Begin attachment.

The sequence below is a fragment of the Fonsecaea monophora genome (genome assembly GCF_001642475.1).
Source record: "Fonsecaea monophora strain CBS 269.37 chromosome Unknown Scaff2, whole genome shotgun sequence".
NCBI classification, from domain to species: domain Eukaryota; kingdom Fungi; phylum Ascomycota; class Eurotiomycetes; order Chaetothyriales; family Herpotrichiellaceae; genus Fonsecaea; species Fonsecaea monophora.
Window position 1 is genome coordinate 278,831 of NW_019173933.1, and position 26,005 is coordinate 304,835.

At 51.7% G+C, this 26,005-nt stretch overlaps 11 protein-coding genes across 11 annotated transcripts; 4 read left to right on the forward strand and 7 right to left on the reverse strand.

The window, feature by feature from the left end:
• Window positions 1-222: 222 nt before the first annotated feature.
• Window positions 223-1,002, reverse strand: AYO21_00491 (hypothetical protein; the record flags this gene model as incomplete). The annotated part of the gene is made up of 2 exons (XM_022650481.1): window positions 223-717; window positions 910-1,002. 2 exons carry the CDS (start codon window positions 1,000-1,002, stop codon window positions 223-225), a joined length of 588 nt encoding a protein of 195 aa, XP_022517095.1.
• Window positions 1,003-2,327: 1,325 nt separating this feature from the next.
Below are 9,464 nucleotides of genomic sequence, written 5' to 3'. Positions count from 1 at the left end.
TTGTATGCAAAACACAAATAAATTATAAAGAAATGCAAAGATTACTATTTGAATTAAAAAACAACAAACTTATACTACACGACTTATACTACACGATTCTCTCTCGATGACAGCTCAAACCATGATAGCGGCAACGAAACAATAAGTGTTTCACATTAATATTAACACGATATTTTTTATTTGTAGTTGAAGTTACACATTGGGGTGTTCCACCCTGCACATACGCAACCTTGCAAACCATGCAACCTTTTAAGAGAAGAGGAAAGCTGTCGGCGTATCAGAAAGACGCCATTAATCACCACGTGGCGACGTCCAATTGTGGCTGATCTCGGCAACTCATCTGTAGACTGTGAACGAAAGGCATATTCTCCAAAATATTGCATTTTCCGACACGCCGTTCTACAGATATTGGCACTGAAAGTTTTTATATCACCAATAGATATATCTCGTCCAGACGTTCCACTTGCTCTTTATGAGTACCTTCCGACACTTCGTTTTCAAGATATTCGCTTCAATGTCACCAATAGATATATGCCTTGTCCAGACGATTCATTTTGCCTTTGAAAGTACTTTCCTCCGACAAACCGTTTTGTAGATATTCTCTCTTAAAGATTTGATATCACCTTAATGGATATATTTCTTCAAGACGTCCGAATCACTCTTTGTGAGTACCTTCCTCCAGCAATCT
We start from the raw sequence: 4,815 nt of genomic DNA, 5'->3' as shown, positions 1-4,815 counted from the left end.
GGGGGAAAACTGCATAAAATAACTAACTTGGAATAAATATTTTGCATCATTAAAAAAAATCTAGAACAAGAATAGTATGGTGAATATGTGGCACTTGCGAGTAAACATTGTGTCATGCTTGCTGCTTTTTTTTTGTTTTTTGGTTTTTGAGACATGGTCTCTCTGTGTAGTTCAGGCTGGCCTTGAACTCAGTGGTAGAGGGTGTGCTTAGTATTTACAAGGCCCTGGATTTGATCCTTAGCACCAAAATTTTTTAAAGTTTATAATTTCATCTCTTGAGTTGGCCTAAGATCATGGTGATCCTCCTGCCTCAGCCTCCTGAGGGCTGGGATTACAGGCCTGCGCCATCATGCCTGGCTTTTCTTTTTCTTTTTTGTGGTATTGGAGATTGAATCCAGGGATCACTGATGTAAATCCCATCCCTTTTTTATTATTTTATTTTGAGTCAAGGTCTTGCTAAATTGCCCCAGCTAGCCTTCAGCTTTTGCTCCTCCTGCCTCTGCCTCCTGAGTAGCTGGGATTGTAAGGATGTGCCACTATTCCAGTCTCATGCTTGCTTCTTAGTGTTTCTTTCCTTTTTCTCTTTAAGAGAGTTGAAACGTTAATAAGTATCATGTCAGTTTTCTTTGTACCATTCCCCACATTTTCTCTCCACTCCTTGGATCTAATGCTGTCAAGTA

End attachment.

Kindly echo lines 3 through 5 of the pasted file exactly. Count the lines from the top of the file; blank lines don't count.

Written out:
NCBI classification, from domain to species: domain Eukaryota; kingdom Fungi; phylum Ascomycota; class Eurotiomycetes; order Chaetothyriales; family Herpotrichiellaceae; genus Fonsecaea; species Fonsecaea monophora.
Window position 1 is genome coordinate 278,831 of NW_019173933.1, and position 26,005 is coordinate 304,835.

At 51.7% G+C, this 26,005-nt stretch overlaps 11 protein-coding genes across 11 annotated transcripts; 4 read left to right on the forward strand and 7 right to left on the reverse strand.